Format

Send to

Choose Destination
See comment in PubMed Commons below
Epilepsia. 2007 Nov;48(11):2068-78. Epub 2007 Jul 21.

Hemodynamic responses to interictal epileptiform discharges in children with symptomatic epilepsy.

Author information

1
Neuropediatric Department, Christian-Albrechts-University Kiel, Schwanenweg 20, Kiel, Germany. julia.jacobs@gmx.de

Abstract

PURPOSE:

Simultaneous electroencephalogram (EEG) and functional magnetic resonance imaging (fMRI) (EEG-fMRI) recording is a noninvasive tool for investigating epileptogenic networks. Most EEG-fMRI studies in epilepsy have been performed in adults. Childhood epilepsies, however, differ from those in adults due to interactions between epileptogenic and developmental processes. The purpose of this study was to investigate EEG-fMRI in children with lesional epilepsies.

METHODS:

Thirteen children with symptomatic epilepsy underwent a 20-min EEG-fMRI acquisition at 3 T under sedation-induced sleep. Statistical analysis was performed using the timing of spikes as events, modelled with hemodynamic response functions (HRFs) that peaked at 3, 5, 7, and 9 s after the spike.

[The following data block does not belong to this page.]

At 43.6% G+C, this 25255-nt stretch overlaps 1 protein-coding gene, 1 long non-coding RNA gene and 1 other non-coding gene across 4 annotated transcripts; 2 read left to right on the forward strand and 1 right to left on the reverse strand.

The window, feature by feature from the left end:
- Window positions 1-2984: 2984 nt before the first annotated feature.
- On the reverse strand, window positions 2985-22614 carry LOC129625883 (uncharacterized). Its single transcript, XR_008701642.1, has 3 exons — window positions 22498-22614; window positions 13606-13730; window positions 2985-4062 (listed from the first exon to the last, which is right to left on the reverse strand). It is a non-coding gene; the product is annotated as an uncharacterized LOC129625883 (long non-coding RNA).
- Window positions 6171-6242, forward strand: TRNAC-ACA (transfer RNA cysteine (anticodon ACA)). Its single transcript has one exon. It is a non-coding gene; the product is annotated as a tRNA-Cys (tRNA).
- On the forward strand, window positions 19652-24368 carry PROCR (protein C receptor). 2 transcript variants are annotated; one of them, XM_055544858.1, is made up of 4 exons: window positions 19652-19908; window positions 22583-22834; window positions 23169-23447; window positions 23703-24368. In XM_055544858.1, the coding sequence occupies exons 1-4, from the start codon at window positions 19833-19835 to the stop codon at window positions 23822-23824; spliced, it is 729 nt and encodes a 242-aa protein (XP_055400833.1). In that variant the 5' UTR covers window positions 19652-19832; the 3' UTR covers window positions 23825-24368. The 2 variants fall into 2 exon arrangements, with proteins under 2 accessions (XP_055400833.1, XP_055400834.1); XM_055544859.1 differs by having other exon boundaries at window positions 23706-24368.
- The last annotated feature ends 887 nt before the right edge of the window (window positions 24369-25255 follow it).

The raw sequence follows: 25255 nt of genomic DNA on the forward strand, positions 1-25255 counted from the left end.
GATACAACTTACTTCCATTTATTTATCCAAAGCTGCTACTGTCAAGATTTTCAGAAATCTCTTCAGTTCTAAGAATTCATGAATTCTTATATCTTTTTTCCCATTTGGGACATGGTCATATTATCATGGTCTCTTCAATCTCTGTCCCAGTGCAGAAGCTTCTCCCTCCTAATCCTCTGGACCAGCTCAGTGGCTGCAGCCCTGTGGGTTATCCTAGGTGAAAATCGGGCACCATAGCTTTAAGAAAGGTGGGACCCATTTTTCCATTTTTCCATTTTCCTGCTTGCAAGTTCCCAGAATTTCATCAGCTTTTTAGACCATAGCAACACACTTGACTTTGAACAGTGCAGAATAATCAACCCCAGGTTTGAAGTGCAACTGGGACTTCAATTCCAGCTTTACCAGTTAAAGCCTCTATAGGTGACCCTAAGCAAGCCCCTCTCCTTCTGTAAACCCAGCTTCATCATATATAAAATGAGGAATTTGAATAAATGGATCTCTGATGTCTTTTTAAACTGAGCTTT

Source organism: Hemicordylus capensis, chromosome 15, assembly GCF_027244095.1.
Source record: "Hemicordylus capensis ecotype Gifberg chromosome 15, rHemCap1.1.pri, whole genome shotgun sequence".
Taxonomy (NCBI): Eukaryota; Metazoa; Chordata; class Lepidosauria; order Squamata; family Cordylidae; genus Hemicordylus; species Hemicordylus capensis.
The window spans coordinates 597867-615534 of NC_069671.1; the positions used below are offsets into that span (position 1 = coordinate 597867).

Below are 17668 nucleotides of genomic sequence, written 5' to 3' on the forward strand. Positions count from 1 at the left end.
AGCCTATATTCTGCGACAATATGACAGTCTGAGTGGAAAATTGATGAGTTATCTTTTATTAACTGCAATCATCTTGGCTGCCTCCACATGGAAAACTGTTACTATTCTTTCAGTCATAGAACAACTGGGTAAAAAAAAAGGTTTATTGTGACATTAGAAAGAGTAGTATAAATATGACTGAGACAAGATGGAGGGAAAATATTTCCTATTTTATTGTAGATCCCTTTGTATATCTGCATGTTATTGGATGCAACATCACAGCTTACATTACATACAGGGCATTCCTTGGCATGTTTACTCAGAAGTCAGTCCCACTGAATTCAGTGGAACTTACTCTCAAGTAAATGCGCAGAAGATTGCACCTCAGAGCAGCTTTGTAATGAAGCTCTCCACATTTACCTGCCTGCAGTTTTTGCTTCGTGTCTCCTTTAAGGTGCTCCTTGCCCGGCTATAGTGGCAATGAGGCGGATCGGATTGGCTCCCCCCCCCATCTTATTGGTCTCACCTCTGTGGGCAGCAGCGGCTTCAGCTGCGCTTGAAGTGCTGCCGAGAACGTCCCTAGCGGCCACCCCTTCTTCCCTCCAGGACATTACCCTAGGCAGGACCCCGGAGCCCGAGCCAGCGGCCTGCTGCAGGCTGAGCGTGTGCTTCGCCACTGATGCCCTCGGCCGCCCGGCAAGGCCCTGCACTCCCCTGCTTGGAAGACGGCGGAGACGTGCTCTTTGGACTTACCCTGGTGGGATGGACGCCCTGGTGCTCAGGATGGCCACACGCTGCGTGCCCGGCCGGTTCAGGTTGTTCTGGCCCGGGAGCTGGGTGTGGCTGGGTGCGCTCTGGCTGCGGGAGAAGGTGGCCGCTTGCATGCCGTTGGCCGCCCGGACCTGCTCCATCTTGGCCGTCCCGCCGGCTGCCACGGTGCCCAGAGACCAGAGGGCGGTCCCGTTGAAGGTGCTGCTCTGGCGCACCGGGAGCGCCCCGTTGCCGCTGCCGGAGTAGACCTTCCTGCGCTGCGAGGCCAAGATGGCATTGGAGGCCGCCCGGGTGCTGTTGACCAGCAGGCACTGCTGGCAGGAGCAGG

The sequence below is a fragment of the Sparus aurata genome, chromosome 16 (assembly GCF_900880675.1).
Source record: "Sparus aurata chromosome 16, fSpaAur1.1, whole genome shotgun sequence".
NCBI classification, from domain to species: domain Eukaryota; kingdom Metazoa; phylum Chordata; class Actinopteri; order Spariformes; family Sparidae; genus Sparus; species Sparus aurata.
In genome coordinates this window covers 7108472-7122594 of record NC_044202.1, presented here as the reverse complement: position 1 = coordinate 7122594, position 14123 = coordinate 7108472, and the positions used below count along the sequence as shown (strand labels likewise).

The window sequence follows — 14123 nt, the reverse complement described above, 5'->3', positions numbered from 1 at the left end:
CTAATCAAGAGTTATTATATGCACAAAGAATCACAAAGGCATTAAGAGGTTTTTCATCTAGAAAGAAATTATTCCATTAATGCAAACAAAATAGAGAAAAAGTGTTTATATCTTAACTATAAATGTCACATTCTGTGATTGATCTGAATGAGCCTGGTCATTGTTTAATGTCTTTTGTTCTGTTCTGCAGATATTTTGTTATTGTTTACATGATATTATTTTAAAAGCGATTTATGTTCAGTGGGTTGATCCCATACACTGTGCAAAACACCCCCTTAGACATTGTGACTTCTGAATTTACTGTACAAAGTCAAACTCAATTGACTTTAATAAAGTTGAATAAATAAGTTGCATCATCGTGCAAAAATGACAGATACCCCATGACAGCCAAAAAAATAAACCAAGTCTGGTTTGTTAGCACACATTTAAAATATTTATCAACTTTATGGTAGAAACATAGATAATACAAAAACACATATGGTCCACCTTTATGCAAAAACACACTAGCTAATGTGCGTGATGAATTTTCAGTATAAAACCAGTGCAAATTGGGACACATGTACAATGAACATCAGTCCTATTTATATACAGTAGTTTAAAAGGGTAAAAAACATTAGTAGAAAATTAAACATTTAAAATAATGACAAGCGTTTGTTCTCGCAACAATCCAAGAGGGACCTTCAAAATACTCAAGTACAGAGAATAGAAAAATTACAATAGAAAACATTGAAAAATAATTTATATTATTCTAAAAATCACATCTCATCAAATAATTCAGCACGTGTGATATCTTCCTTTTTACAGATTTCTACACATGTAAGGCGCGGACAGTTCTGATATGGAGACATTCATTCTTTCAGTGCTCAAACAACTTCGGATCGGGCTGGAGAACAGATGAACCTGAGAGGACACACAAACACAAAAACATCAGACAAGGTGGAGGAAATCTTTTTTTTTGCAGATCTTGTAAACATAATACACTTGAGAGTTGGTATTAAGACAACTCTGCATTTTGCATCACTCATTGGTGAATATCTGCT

RESULTS:

Each spike type was analyzed separately, resulting in 25 studies. In 84% of the studies, blood oxygenation level-dependent (BOLD) responses were localized in the lesion or brain area presumably generating spikes. Activation (positive BOLD) corresponding with the lesion was seen in 20% and deactivation (negative BOLD) in 52% of the studies. In the area of spike generation, activation was found in 48% of studies and deactivation in 36%.

CONCLUSIONS:

Despite the necessarily short recording times (20 min), good results could be obtained from the EEG-fMRI recordings, performed in sedated children using a high field scanner and individual HRFs. In contrast to studies in adults, deactivations in the lesion and the irritative zone were more common than activations. The impact of age, sleep, and sedation on the BOLD response might explain these findings, but future studies in children should not disregard the importance of deactivations in relation to the epileptogenic network.

[Indexed for MEDLINE]
Free full text
PubMed Commons home

PubMed Commons

0 comments
How to join PubMed Commons

    Supplemental Content

    Full text links

    Icon for Wiley
    Loading ...
    Support Center